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Wildlife experts warn spotted lanternfly traps are killing birds, bats, squirrels, and other animals

The animals and their young are getting stuck to the traps meant for the invasive insect. It's a traumatic experience for wildlife that can also be deadly.

LANCASTER COUNTY, Pa. — Wildlife experts have an urgent message for people who apply sticky bands to trees in an effort to catch spotted lanternflies: The bands are catching other animals and either injuring or killing them. The photos and video could be considered disturbing to some people.

“It’s heartbreaking to see these animals looking at you, and you're trying to work as fast as you can and try to assure them 'I'm not hurting you and want to help you,’” explained Tracie Young, the director of Raven Ridge Wildlife Center in Manor Township, Lancaster County. 

Friday afternoon, two birds are brought to Raven Ridge Wildlife Center where Young worked diligently to save their lives.

“Skin is attached to this [the paper],” she explained. “Fur is attached to this. Bones are attached to this so we don't want to do any more damage, you know, that might already be done. We're trying to get to the media. We're trying to reach to the public — putting the paper up is fine, but please put either chicken wire or some sort of wire around it so that the other wildlife cannot get stuck to it.”

People are applying the sticky paper to trees; the paper is not only catching the insects but also birds, bats, squirrels, and other animals who like to climb up them. Some wildlife have babies, and Young says the babies are also getting stuck.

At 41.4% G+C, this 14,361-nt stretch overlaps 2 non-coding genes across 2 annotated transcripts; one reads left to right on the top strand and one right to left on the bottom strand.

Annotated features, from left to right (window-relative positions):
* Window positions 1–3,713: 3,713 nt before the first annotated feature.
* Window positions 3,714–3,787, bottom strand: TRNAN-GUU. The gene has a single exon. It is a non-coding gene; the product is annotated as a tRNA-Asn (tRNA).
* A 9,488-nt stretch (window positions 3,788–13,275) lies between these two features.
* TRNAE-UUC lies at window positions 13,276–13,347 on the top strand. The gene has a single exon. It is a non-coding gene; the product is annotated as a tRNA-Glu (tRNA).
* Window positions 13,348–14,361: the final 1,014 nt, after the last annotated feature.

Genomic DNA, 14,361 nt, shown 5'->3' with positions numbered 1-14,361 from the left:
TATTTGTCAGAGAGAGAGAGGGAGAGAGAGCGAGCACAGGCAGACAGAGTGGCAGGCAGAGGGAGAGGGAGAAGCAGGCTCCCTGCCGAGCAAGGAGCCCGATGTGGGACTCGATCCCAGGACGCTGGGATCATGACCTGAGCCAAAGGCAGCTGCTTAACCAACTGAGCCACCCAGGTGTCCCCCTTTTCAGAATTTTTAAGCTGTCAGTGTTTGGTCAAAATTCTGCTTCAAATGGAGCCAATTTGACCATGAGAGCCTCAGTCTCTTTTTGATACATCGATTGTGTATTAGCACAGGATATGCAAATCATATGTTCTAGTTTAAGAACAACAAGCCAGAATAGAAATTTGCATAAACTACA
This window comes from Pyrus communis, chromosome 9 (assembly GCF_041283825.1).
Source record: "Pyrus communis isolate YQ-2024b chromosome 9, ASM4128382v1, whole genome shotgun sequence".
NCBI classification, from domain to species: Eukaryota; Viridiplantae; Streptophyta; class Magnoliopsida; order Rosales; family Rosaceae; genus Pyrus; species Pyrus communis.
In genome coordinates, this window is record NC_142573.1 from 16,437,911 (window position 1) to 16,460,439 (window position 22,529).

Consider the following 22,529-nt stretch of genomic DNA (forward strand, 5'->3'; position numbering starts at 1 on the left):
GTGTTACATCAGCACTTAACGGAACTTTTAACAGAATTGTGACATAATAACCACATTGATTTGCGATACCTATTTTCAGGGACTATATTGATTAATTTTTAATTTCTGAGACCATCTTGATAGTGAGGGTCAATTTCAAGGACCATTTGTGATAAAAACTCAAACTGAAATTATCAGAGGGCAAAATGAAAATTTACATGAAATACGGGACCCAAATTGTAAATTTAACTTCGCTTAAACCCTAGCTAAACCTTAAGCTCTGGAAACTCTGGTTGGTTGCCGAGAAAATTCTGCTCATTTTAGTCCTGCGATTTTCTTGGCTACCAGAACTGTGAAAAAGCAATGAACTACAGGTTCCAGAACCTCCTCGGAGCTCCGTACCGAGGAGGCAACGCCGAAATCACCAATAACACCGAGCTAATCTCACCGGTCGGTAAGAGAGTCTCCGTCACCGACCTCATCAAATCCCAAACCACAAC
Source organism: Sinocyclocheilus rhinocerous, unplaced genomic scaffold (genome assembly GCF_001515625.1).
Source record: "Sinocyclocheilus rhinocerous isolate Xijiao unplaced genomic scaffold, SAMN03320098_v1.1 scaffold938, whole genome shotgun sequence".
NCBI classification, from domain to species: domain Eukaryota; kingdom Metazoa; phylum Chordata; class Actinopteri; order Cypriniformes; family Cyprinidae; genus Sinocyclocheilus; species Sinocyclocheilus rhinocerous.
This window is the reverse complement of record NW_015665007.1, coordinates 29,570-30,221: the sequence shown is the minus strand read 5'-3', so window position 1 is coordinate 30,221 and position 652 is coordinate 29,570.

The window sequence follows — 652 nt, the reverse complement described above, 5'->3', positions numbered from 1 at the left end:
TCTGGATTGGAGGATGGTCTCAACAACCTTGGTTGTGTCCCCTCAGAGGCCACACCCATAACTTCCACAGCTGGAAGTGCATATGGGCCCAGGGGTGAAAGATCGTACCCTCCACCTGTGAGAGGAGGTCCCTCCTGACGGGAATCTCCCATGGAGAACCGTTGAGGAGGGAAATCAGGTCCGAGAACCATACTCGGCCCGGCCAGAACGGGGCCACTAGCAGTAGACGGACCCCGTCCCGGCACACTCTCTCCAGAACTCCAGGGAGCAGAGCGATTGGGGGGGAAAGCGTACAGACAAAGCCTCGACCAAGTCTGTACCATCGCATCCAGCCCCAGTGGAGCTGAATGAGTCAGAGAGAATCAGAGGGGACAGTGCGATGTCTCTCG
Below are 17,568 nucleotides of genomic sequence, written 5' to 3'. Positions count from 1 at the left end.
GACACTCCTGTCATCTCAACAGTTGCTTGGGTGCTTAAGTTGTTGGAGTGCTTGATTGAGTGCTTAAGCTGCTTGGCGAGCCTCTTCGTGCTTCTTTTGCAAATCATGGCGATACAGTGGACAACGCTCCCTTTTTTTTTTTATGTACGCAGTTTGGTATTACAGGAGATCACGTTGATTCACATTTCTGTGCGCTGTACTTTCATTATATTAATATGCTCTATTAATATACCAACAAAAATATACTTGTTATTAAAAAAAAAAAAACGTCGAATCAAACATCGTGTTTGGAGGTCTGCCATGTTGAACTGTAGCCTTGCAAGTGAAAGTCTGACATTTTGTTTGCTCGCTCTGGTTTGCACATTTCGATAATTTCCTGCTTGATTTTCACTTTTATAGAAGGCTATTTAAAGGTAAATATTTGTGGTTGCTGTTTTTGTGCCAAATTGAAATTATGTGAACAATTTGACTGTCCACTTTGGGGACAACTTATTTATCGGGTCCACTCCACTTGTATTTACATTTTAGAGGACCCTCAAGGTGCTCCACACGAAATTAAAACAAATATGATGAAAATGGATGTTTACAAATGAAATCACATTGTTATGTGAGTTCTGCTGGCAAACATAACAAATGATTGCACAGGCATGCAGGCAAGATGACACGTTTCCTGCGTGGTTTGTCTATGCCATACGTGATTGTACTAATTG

“It got to the point where we're averaging two to three animals a day,” explained Young.

The experts say it's a traumatic experience for the animals, if they even survive the ordeal. Some of the birds at Raven Ridge have not made it.

Young takes video of the removal process; some of her videos have received hundreds of shares on the center's Facebook page.

Woodpecker removed from lanternfly paper

Removing the red-billed woodpecker from the lanternfly paper upon admission. It is a very stressful process for these animals that need to be removed from the lanternfly paper.

Posted by Raven Ridge Wildlife Center on Sunday, June 14, 2020

“They're exhausted,” explained Young. “They're stressed out. They can't get away. so, now that they’re prey, now, a human's coming in and and taking them down off of the tree.”

Before attempting to remove the animals, Young gives the wildlife pain medicine to relax. Then, she covers the birds in cornstarch before she applies a special liquid to begin the removal process. Afterwards, Young gives the birds any necessary antibiotics and places them in a cage to rest for an hour. Then, the wildlife will be bathed, similar to how animals are bathed after oil spills. The process may be expensive and time consuming for wildlife rehabilitators across the state, but Young says it's a job meant only for them.

She says people should not try to remove an animal from the paper at home. Call Raven Ridge or another wildlife rescue.

You can find instructions on how to build a cage around the paper on the PennState Extension website. 

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